Fair fighting

Productive, respectful arguing is a useful skill for kids to learn

Who are the people in history you admire? Likely you would include at least some names like Martin Luther King Jr., Gandhi, Harriet Tubman or Oskar Schindler — people with the moral courage to stand against authority on behalf of justice.

Now think of your own kids. How do you feel when they speak up against your authority? Not so admiring, probably. Let’s face it, compliant kids are much easier to get along with. But is that what we want for them as young adults? Or do we want them to have the confidence to speak up for their own needs and rights, the skill to negotiate effectively, and the fairness to respect other people’s rights as well?

“Having an opinion and expressing it is healthy,” says parenting speaker and Today’s Parent columnist Kathy Lynn. “We need to make the distinction between arguing and being rude.”

Preteens are concerned with fairness, expanding their verbal skills and logic, and becoming aware that other families may have different expectations from yours. That gives them plenty to argue about and it won’t necessarily be expressed in the way we would prefer. Sarcasm, attitude and shouting are pretty common. But Lynn points out that a lot of this is part of the learning process: “When kids start walking, we don’t expect them to be perfect at it. We know they are going to fall down a lot. This is the same. And the tougher it is to say, the more likely they are going to screw it up.”
How do we help kids grow into assertive and respectful people? Here are a few ideas:

Listen to their opinions and objections That means actually listening to understand. “You don’t have to agree,” says Lynn. “But listen.” Try not to be like the father described in Peter Marshall’s book Now I Know Why Tigers Eat Their Young, who would give his son a cursory 20 seconds to express his opinion and then dismiss it with “Yes, I see what you mean, but…” followed by an explanation of why the kid was dead wrong. The result? His son felt shut down and outmanoeuvred, not listened to.

Set the rules of engagement You don’t have to listen to name-calling, sarcasm, put-downs or yelling. In fact, you shouldn’t, says Lynn — we are modelling self-respect here too. The message is “I am willing to hear you out on this, but not to be verbally abused.”

Ask them to back it up “Why do you believe that?” or “Show me some evidence” asks kids to go beyond hot protests and support their arguments with something concrete. Be prepared to do the same yourself!

Call a time out to cool down Discussion is not going to be productive if you are both angry and upset. It’s perfectly OK — in fact, a good skill for you to model — to say, “I don’t think we can get anywhere with this right now. Let’s take a break, and talk again when both you and I have calmed down.”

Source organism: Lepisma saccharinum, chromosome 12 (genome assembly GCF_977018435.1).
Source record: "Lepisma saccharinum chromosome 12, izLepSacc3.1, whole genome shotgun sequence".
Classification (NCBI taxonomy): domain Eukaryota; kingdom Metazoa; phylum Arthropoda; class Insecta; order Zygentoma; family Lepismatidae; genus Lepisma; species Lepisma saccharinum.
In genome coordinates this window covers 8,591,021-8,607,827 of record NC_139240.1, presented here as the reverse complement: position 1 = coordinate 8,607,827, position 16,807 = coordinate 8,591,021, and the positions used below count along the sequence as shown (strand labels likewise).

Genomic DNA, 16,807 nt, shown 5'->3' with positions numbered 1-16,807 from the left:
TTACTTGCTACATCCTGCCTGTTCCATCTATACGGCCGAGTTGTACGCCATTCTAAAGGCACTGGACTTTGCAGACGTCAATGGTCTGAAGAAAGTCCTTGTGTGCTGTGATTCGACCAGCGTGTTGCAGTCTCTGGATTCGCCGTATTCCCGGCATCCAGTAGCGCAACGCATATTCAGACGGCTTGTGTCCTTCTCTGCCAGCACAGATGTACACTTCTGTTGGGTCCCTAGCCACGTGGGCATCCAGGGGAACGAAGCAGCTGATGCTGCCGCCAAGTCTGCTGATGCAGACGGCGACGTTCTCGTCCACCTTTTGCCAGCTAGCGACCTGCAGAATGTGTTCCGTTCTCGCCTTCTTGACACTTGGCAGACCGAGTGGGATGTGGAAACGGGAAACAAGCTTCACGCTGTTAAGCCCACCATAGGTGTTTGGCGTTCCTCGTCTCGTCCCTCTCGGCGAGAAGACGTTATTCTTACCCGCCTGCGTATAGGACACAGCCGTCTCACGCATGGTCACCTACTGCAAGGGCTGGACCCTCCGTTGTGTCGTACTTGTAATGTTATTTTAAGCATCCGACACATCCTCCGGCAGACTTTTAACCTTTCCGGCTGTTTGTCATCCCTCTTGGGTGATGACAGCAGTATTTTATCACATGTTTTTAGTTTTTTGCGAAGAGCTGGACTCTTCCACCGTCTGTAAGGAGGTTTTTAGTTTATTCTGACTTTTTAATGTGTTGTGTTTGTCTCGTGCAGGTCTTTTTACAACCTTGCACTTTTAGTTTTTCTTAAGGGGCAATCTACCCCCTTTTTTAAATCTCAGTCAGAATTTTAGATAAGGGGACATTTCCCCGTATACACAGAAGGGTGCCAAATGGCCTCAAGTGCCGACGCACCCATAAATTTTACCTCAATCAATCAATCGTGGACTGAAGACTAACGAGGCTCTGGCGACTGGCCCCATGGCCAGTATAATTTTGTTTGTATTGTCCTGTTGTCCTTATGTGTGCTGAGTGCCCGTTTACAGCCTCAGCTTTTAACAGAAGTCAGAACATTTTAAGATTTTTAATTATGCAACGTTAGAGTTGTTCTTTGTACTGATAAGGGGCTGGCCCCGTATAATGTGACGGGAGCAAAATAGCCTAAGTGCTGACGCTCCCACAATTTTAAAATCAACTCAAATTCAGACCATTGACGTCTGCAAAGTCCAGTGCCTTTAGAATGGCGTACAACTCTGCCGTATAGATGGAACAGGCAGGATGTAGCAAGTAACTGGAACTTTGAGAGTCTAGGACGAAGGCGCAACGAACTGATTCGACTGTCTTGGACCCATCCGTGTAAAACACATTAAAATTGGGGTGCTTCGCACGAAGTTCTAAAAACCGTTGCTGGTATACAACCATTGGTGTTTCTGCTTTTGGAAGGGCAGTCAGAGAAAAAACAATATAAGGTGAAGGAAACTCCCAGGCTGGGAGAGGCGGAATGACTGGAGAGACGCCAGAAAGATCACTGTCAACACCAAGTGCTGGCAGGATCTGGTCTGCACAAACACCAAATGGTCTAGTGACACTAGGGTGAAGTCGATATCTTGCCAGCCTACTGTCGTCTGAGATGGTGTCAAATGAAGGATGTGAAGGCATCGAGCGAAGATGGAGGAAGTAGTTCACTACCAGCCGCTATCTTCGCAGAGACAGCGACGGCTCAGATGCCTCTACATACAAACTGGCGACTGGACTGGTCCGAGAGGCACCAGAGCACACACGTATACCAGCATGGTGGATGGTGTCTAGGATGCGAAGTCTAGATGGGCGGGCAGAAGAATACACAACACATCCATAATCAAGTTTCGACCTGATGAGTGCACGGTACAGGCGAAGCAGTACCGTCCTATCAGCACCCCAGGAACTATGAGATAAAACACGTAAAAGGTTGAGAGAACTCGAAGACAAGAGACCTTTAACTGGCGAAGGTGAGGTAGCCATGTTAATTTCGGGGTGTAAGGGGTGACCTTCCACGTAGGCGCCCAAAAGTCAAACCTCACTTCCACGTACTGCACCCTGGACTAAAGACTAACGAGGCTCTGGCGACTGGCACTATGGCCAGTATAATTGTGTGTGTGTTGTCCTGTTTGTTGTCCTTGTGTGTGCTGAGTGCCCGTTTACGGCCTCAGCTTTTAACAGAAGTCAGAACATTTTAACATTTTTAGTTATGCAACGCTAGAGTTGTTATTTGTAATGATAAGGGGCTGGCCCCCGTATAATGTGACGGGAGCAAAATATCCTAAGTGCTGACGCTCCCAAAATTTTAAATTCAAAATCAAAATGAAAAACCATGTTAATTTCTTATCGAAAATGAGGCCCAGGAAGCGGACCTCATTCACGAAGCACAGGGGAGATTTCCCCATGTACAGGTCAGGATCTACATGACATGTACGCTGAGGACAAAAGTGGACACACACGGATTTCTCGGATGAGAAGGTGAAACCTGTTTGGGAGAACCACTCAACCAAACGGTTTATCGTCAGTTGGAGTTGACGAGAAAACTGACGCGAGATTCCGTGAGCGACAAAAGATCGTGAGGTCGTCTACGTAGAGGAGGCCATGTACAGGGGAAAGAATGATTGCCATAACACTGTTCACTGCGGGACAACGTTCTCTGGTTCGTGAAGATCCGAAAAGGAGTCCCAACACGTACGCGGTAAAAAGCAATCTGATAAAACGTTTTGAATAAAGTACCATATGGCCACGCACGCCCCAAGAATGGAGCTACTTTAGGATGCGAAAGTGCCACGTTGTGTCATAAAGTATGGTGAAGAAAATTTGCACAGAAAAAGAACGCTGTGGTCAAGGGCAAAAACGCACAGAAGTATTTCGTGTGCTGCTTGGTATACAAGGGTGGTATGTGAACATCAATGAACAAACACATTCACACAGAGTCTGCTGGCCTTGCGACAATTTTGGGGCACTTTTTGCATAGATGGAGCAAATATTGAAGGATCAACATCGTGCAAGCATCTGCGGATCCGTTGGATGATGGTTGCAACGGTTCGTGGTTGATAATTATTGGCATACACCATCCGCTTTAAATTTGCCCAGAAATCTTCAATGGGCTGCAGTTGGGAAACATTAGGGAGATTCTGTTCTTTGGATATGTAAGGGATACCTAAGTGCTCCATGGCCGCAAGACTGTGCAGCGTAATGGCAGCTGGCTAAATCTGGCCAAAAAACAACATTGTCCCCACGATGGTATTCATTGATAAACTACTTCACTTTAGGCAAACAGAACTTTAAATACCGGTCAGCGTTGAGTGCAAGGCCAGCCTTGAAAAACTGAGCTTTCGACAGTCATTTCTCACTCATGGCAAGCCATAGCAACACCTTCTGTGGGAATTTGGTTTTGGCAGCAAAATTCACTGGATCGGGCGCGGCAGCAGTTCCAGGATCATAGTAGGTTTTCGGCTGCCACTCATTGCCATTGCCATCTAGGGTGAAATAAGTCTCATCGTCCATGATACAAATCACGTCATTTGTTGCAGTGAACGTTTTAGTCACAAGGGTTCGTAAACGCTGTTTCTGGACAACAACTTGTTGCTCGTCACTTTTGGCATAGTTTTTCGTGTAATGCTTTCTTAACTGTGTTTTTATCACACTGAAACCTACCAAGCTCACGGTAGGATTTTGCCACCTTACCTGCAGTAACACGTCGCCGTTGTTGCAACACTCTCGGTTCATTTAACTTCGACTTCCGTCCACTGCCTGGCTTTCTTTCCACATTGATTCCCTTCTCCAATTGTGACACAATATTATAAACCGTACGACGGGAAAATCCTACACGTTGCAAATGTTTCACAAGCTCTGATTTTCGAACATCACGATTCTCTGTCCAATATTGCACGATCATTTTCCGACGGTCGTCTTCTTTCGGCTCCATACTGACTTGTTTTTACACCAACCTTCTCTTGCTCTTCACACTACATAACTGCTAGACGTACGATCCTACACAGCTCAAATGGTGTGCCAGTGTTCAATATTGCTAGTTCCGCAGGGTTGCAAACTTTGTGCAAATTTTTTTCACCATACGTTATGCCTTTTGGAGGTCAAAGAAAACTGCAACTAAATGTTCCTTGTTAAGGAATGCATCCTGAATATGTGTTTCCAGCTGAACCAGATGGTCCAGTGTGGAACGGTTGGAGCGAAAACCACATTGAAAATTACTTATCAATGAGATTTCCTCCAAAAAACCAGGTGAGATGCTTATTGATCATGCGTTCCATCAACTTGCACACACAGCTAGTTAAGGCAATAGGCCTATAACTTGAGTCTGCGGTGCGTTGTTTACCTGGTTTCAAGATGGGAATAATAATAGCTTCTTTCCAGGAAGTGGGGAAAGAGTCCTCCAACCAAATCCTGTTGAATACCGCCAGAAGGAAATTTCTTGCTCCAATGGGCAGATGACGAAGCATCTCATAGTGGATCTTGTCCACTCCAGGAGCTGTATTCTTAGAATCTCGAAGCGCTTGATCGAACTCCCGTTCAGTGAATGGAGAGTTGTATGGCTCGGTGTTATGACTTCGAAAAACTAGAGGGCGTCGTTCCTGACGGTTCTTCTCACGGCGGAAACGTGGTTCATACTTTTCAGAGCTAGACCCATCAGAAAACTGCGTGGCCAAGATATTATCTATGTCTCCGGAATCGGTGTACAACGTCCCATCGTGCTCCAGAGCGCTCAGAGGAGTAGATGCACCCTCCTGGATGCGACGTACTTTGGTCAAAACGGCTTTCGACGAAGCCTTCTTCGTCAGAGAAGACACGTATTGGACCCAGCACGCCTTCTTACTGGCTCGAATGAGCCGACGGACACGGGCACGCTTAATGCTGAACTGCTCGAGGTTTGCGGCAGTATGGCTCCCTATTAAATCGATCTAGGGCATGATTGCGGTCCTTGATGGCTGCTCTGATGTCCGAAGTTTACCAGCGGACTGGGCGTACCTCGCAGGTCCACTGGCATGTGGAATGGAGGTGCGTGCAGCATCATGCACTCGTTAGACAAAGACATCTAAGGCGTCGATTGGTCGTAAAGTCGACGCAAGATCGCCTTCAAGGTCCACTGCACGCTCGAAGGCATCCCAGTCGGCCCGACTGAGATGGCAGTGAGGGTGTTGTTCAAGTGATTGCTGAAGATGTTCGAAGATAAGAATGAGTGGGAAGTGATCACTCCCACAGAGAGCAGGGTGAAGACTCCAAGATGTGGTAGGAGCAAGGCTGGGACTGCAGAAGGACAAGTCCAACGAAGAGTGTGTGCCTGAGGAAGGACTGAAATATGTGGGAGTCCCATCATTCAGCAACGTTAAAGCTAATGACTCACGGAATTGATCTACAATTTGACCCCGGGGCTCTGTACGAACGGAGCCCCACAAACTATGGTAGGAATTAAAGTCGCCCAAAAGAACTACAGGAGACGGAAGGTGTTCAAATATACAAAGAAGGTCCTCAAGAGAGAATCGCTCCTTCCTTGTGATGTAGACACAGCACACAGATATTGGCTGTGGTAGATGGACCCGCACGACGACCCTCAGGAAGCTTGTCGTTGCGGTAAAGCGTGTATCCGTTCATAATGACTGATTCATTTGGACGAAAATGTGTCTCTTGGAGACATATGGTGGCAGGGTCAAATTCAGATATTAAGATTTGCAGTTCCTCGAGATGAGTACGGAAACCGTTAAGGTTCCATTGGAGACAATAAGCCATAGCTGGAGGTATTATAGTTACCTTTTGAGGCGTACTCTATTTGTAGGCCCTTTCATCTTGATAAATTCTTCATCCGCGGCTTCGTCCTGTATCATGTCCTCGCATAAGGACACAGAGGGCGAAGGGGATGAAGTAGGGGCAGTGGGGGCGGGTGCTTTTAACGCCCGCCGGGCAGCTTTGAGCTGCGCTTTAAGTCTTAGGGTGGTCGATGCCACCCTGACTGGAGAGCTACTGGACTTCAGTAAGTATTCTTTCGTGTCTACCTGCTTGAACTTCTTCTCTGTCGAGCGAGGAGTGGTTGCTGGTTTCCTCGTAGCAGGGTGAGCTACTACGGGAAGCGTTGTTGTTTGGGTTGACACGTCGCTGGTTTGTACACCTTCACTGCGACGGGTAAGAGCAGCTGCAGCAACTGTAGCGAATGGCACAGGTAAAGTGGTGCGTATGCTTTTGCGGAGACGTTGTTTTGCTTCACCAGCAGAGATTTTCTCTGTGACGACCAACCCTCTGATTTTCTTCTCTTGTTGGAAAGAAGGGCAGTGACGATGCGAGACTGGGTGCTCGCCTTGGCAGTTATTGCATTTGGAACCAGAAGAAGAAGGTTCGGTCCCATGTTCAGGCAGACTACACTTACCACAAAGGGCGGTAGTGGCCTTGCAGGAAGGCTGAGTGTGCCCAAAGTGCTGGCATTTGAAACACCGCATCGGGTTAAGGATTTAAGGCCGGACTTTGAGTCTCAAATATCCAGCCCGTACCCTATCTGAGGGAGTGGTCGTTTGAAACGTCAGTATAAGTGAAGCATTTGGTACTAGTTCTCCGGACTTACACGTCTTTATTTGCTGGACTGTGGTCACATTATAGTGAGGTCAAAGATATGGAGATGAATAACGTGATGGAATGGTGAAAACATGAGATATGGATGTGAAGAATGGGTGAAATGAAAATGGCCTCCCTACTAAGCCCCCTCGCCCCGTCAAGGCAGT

If the argument is reasonable, negotiate She wants to go to the birthday party. You want her to stay home and have dinner with her grandma, who is arriving from out of town. She’s trying hard to present her case politely. Can you find a compromise? “I know you’ve been looking forward to the party, and Grandma will still be here tomorrow. But she’ll be disappointed if she doesn’t see you today. How about if I bring you to the party an hour late, or pick you up early, so you can do both.”

Don’t negotiate everything Know where your lines are, and draw them. “I know you’re upset and I’m willing to listen to your feelings, but I’m not going to change my mind about this. Tonight is not a good night for a sleepover.”

Know when to stop Kids will keep going as long as they think they have the most remote, minute chance. Once the issue is settled, you don’t have to listen to the protests all night. “OK, Simon, I hear you. I’m sorry you’re unhappy, but that’s my final decision. It’s time to move on.” And then take yourself out of the conversation — to the bathroom, if necessary.

Sibling conflict

When sibs fight, there are times when you may want to intervene and impose a mediation process (without taking sides). Walk them through the problem-solving steps: What’s Amy’s point of view? What’s Luke’s? What are some possible solutions that both would be willing to accept?

But, usually, you want to set the ground rules and let them work things out themselves. Anything physical, says Lynn, is forbidden and should have an immediate consequence. Nasty name-calling is harder to regulate, but should be clearly not acceptable. And when things get too heated, call a time out. “You two need to be in different rooms right now. When you can be polite to each other, you can go back.”